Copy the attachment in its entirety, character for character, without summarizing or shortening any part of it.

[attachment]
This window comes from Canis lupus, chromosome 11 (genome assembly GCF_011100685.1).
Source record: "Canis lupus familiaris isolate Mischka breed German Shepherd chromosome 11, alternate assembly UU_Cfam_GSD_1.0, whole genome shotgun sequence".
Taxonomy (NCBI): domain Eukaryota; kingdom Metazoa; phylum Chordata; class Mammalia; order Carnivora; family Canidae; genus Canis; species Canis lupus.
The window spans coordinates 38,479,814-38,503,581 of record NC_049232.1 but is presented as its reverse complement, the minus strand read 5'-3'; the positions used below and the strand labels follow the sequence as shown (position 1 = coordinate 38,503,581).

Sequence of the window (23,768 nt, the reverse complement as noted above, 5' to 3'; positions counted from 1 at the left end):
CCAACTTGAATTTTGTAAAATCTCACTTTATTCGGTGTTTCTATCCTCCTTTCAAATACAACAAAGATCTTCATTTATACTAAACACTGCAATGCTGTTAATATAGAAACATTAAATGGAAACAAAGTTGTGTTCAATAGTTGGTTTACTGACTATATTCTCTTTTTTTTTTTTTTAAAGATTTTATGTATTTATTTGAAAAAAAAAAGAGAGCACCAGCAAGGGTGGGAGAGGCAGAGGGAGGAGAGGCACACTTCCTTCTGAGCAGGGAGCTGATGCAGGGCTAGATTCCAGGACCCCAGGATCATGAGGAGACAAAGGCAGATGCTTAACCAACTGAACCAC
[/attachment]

This window comes from Canis lupus, chromosome 11 (genome assembly GCF_011100685.1).
Source record: "Canis lupus familiaris isolate Mischka breed German Shepherd chromosome 11, alternate assembly UU_Cfam_GSD_1.0, whole genome shotgun sequence".
Taxonomy (NCBI): domain Eukaryota; kingdom Metazoa; phylum Chordata; class Mammalia; order Carnivora; family Canidae; genus Canis; species Canis lupus.
The window spans coordinates 38,479,814-38,503,581 of record NC_049232.1 but is presented as its reverse complement, the minus strand read 5'-3'; the positions used below and the strand labels follow the sequence as shown (position 1 = coordinate 38,503,581).

Sequence of the window (23,768 nt, the reverse complement as noted above, 5' to 3'; positions counted from 1 at the left end):
CCAACTTGAATTTTGTAAAATCTCACTTTATTCGGTGTTTCTATCCTCCTTTCAAATACAACAAAGATCTTCATTTATACTAAACACTGCAATGCTGTTAATATAGAAACATTAAATGGAAACAAAGTTGTGTTCAATAGTTGGTTTACTGACTATATTCTCTTTTTTTTTTTTTTAAAGATTTTATGTATTTATTTGAAAAAAAAAAGAGAGCACCAGCAAGGGTGGGAGAGGCAGAGGGAGGAGAGGCACACTTCCTTCTGAGCAGGGAGCTGATGCAGGGCTAGATTCCAGGACCCCAGGATCATGAGGAGACAAAGGCAGATGCTTAACCAACTGAACCAC